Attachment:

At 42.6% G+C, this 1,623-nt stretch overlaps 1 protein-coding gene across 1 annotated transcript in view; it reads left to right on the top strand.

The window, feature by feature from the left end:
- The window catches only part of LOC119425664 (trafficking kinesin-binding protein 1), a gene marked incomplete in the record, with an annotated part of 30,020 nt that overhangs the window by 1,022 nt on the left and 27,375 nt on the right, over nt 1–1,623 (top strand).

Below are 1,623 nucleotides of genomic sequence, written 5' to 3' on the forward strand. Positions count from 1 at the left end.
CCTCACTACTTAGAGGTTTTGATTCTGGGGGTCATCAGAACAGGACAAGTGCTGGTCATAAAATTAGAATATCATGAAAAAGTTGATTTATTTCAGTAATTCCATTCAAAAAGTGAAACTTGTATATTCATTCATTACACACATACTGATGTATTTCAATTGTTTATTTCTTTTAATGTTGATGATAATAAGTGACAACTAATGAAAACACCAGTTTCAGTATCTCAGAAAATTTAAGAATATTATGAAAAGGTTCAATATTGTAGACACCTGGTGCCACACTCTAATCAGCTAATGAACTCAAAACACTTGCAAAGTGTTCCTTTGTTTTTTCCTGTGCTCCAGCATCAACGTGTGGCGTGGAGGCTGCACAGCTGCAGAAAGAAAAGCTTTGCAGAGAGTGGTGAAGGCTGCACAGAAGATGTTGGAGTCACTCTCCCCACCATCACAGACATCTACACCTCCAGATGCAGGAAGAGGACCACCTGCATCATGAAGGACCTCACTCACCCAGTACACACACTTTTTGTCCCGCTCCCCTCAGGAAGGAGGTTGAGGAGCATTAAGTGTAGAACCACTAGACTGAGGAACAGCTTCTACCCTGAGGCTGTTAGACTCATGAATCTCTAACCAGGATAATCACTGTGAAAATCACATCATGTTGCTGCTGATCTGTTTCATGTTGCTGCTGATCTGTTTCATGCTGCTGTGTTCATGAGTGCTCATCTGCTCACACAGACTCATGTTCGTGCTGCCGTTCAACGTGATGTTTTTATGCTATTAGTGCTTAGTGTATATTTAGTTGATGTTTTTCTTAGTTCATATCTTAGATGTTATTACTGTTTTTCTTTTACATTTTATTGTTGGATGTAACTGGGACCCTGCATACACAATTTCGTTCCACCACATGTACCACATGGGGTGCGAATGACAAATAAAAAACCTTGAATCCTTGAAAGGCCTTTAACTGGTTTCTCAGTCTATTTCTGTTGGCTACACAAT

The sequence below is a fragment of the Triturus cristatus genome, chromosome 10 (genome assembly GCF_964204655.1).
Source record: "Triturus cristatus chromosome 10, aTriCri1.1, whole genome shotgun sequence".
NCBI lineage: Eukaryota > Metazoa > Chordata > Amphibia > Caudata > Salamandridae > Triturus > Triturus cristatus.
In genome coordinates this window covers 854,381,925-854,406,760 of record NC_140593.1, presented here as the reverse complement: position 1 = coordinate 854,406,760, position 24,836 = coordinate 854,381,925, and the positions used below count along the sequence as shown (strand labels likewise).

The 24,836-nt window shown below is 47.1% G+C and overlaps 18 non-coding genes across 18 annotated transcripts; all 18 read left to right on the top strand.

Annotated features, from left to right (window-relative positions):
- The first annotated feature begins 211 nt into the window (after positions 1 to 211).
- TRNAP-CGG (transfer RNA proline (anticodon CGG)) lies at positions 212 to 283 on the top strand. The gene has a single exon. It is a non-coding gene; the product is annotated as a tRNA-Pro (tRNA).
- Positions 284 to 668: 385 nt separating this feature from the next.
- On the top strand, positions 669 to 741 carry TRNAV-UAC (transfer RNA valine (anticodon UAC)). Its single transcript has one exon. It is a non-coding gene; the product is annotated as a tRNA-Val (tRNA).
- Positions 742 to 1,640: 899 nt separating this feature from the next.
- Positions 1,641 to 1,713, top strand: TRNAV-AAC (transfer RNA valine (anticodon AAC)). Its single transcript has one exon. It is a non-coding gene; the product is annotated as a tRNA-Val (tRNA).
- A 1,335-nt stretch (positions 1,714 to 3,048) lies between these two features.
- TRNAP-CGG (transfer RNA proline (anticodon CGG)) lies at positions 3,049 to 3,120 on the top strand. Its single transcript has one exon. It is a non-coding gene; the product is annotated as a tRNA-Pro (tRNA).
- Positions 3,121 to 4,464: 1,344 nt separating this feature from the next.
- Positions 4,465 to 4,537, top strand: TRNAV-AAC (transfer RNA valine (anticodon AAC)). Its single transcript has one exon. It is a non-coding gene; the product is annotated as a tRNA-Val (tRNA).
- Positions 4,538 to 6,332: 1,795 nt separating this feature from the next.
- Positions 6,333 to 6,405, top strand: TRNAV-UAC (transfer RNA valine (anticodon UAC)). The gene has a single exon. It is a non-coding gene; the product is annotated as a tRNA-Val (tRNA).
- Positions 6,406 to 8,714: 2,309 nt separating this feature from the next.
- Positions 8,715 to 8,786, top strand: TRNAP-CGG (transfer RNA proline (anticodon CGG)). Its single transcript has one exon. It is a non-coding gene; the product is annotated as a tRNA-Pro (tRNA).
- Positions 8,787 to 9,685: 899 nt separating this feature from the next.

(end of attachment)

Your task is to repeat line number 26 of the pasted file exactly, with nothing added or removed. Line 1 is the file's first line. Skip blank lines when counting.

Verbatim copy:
- Positions 8,787 to 9,685: 899 nt separating this feature from the next.